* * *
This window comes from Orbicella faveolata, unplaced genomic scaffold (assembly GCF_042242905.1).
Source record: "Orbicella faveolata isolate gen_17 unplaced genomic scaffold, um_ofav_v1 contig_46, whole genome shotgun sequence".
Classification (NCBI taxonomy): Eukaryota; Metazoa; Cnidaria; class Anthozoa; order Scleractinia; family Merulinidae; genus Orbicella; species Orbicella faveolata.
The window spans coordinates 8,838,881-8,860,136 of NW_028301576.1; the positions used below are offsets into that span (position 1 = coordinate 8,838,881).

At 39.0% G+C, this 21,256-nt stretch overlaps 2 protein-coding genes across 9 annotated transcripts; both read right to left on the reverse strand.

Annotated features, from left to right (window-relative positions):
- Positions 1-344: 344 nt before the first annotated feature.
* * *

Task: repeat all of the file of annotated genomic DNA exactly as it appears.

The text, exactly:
This window comes from Orbicella faveolata, unplaced genomic scaffold (assembly GCF_042242905.1).
Source record: "Orbicella faveolata isolate gen_17 unplaced genomic scaffold, um_ofav_v1 contig_46, whole genome shotgun sequence".
Classification (NCBI taxonomy): Eukaryota; Metazoa; Cnidaria; class Anthozoa; order Scleractinia; family Merulinidae; genus Orbicella; species Orbicella faveolata.
The window spans coordinates 8,838,881-8,860,136 of NW_028301576.1; the positions used below are offsets into that span (position 1 = coordinate 8,838,881).

At 39.0% G+C, this 21,256-nt stretch overlaps 2 protein-coding genes across 9 annotated transcripts; both read right to left on the reverse strand.

Annotated features, from left to right (window-relative positions):
- Positions 1-344: 344 nt before the first annotated feature.